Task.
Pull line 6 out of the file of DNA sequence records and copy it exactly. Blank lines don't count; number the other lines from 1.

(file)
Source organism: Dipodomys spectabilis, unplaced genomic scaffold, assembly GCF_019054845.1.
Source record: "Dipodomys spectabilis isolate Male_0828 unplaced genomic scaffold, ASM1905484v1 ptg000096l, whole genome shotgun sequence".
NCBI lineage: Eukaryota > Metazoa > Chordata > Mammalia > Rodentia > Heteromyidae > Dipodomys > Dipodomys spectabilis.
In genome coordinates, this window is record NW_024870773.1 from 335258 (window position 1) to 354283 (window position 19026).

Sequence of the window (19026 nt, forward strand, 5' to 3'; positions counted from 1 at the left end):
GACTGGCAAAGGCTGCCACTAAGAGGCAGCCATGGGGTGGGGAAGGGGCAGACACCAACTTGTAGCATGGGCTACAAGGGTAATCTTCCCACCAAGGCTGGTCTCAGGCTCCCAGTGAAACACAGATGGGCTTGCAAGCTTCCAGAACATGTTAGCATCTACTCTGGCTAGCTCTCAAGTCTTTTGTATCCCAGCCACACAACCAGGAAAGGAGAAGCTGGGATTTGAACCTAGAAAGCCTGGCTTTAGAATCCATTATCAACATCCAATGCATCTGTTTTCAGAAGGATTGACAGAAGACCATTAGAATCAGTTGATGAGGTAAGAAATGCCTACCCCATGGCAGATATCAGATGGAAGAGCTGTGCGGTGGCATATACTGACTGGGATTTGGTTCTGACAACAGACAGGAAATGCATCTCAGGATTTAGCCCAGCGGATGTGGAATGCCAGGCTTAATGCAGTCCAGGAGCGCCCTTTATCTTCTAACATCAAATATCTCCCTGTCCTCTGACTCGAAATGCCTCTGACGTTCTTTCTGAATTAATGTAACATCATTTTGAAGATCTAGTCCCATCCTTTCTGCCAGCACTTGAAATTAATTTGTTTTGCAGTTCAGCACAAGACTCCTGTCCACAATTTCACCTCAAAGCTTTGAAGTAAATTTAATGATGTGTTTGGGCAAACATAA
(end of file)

GACTGGCAAAGGCTGCCACTAAGAGGCAGCCATGGGGTGGGGAAGGGGCAGACACCAACTTGTAGCATGGGCTACAAGGGTAATCTTCCCACCAAGGCTGGTCTCAGGCTCCCAGTGAAACACAGATGGGCTTGCAAGCTTCCAGAACATGTTAGCATCTACTCTGGCTAGCTCTCAAGTCTTTTGTATCCCAGCCACACAACCAGGAAAGGAGAAGCTGGGATTTGAACCTAGAAAGCCTGGCTTTAGAATCCATTATCAACATCCAATGCATCTGTTTTCAGAAGGATTGACAGAAGACCATTAGAATCAGTTGATGAGGTAAGAAATGCCTACCCCATGGCAGATATCAGATGGAAGAGCTGTGCGGTGGCATATACTGACTGGGATTTGGTTCTGACAACAGACAGGAAATGCATCTCAGGATTTAGCCCAGCGGATGTGGAATGCCAGGCTTAATGCAGTCCAGGAGCGCCCTTTATCTTCTAACATCAAATATCTCCCTGTCCTCTGACTCGAAATGCCTCTGACGTTCTTTCTGAATTAATGTAACATCATTTTGAAGATCTAGTCCCATCCTTTCTGCCAGCACTTGAAATTAATTTGTTTTGCAGTTCAGCACAAGACTCCTGTCCACAATTTCACCTCAAAGCTTTGAAGTAAATTTAATGATGTGTTTGGGCAAACATAA